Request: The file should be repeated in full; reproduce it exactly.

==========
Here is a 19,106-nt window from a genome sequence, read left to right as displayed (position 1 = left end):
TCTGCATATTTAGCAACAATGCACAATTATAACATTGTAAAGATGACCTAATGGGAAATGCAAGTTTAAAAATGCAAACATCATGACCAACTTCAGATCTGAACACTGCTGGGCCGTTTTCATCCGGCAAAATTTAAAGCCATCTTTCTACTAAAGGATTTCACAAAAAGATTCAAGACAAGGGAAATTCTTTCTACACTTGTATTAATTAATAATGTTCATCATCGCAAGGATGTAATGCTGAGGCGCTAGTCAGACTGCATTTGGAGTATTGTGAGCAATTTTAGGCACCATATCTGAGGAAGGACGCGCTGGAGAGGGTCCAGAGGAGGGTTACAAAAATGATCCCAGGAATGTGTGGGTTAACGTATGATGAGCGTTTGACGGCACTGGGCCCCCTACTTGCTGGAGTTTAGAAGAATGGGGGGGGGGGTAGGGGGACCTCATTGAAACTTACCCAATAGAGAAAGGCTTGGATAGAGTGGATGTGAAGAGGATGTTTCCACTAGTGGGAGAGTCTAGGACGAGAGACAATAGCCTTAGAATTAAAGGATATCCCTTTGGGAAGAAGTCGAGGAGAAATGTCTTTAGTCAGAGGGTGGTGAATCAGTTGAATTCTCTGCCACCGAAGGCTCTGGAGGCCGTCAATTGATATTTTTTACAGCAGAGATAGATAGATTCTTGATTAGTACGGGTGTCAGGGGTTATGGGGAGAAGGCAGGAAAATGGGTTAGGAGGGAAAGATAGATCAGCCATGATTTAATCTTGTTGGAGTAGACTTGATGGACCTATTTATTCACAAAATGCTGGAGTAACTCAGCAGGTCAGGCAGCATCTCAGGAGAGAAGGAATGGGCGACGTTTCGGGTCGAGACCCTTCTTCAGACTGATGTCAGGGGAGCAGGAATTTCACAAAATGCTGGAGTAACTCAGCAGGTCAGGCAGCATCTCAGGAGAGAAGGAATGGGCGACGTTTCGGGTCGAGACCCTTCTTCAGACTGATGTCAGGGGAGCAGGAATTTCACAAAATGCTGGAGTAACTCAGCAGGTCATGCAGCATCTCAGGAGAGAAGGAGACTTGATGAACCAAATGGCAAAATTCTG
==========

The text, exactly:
Here is a 19,106-nt window from a genome sequence, read left to right as displayed (position 1 = left end):
TCTGCATATTTAGCAACAATGCACAATTATAACATTGTAAAGATGACCTAATGGGAAATGCAAGTTTAAAAATGCAAACATCATGACCAACTTCAGATCTGAACACTGCTGGGCCGTTTTCATCCGGCAAAATTTAAAGCCATCTTTCTACTAAAGGATTTCACAAAAAGATTCAAGACAAGGGAAATTCTTTCTACACTTGTATTAATTAATAATGTTCATCATCGCAAGGATGTAATGCTGAGGCGCTAGTCAGACTGCATTTGGAGTATTGTGAGCAATTTTAGGCACCATATCTGAGGAAGGACGCGCTGGAGAGGGTCCAGAGGAGGGTTACAAAAATGATCCCAGGAATGTGTGGGTTAACGTATGATGAGCGTTTGACGGCACTGGGCCCCCTACTTGCTGGAGTTTAGAAGAATGGGGGGGGGGGTAGGGGGACCTCATTGAAACTTACCCAATAGAGAAAGGCTTGGATAGAGTGGATGTGAAGAGGATGTTTCCACTAGTGGGAGAGTCTAGGACGAGAGACAATAGCCTTAGAATTAAAGGATATCCCTTTGGGAAGAAGTCGAGGAGAAATGTCTTTAGTCAGAGGGTGGTGAATCAGTTGAATTCTCTGCCACCGAAGGCTCTGGAGGCCGTCAATTGATATTTTTTACAGCAGAGATAGATAGATTCTTGATTAGTACGGGTGTCAGGGGTTATGGGGAGAAGGCAGGAAAATGGGTTAGGAGGGAAAGATAGATCAGCCATGATTTAATCTTGTTGGAGTAGACTTGATGGACCTATTTATTCACAAAATGCTGGAGTAACTCAGCAGGTCAGGCAGCATCTCAGGAGAGAAGGAATGGGCGACGTTTCGGGTCGAGACCCTTCTTCAGACTGATGTCAGGGGAGCAGGAATTTCACAAAATGCTGGAGTAACTCAGCAGGTCAGGCAGCATCTCAGGAGAGAAGGAATGGGCGACGTTTCGGGTCGAGACCCTTCTTCAGACTGATGTCAGGGGAGCAGGAATTTCACAAAATGCTGGAGTAACTCAGCAGGTCATGCAGCATCTCAGGAGAGAAGGAGACTTGATGAACCAAATGGCAAAATTCTG